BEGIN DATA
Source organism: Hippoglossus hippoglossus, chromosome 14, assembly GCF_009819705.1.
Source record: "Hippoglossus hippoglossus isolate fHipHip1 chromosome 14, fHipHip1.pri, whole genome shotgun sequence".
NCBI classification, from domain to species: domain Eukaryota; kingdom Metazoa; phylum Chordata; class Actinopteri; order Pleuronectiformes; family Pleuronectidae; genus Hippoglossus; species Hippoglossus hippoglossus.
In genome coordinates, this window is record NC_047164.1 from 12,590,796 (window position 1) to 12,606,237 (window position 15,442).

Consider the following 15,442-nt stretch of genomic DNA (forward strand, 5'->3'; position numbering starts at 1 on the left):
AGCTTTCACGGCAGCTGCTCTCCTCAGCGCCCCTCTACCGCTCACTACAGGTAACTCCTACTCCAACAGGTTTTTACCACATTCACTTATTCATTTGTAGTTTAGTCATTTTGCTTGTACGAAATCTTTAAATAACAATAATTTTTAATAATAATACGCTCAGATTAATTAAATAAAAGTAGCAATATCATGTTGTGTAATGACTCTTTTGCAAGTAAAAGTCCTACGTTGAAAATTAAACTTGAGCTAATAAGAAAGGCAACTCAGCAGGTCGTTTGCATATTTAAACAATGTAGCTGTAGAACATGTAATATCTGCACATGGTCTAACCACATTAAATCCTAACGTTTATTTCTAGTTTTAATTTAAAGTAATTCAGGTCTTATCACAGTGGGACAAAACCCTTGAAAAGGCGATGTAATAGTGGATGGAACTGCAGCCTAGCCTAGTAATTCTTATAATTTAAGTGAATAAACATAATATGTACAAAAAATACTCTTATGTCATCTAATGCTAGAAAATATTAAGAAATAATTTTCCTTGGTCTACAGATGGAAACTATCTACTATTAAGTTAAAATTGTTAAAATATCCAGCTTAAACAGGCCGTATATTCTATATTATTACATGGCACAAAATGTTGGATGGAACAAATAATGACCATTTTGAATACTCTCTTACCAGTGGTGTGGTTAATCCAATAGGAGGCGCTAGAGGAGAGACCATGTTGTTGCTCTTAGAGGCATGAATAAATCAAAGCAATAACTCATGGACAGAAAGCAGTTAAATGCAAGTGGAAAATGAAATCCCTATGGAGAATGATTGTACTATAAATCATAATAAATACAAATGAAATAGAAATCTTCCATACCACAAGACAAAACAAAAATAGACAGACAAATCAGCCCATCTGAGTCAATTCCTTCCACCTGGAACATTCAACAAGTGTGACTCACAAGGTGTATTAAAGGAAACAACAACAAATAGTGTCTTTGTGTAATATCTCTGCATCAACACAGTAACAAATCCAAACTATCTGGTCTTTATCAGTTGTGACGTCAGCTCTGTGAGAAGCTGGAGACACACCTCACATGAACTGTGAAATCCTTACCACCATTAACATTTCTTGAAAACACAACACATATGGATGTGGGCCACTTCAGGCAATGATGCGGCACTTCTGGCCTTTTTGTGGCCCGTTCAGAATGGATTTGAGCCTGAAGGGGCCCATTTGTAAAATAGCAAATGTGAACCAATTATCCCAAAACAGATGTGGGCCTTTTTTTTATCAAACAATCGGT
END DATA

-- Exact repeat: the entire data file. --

Source organism: Hippoglossus hippoglossus, chromosome 14, assembly GCF_009819705.1.
Source record: "Hippoglossus hippoglossus isolate fHipHip1 chromosome 14, fHipHip1.pri, whole genome shotgun sequence".
NCBI classification, from domain to species: domain Eukaryota; kingdom Metazoa; phylum Chordata; class Actinopteri; order Pleuronectiformes; family Pleuronectidae; genus Hippoglossus; species Hippoglossus hippoglossus.
In genome coordinates, this window is record NC_047164.1 from 12,590,796 (window position 1) to 12,606,237 (window position 15,442).

Consider the following 15,442-nt stretch of genomic DNA (forward strand, 5'->3'; position numbering starts at 1 on the left):
AGCTTTCACGGCAGCTGCTCTCCTCAGCGCCCCTCTACCGCTCACTACAGGTAACTCCTACTCCAACAGGTTTTTACCACATTCACTTATTCATTTGTAGTTTAGTCATTTTGCTTGTACGAAATCTTTAAATAACAATAATTTTTAATAATAATACGCTCAGATTAATTAAATAAAAGTAGCAATATCATGTTGTGTAATGACTCTTTTGCAAGTAAAAGTCCTACGTTGAAAATTAAACTTGAGCTAATAAGAAAGGCAACTCAGCAGGTCGTTTGCATATTTAAACAATGTAGCTGTAGAACATGTAATATCTGCACATGGTCTAACCACATTAAATCCTAACGTTTATTTCTAGTTTTAATTTAAAGTAATTCAGGTCTTATCACAGTGGGACAAAACCCTTGAAAAGGCGATGTAATAGTGGATGGAACTGCAGCCTAGCCTAGTAATTCTTATAATTTAAGTGAATAAACATAATATGTACAAAAAATACTCTTATGTCATCTAATGCTAGAAAATATTAAGAAATAATTTTCCTTGGTCTACAGATGGAAACTATCTACTATTAAGTTAAAATTGTTAAAATATCCAGCTTAAACAGGCCGTATATTCTATATTATTACATGGCACAAAATGTTGGATGGAACAAATAATGACCATTTTGAATACTCTCTTACCAGTGGTGTGGTTAATCCAATAGGAGGCGCTAGAGGAGAGACCATGTTGTTGCTCTTAGAGGCATGAATAAATCAAAGCAATAACTCATGGACAGAAAGCAGTTAAATGCAAGTGGAAAATGAAATCCCTATGGAGAATGATTGTACTATAAATCATAATAAATACAAATGAAATAGAAATCTTCCATACCACAAGACAAAACAAAAATAGACAGACAAATCAGCCCATCTGAGTCAATTCCTTCCACCTGGAACATTCAACAAGTGTGACTCACAAGGTGTATTAAAGGAAACAACAACAAATAGTGTCTTTGTGTAATATCTCTGCATCAACACAGTAACAAATCCAAACTATCTGGTCTTTATCAGTTGTGACGTCAGCTCTGTGAGAAGCTGGAGACACACCTCACATGAACTGTGAAATCCTTACCACCATTAACATTTCTTGAAAACACAACACATATGGATGTGGGCCACTTCAGGCAATGATGCGGCACTTCTGGCCTTTTTGTGGCCCGTTCAGAATGGATTTGAGCCTGAAGGGGCCCATTTGTAAAATAGCAAATGTGAACCAATTATCCCAAAACAGATGTGGGCCTTTTTTTTATCAAACAATCGGT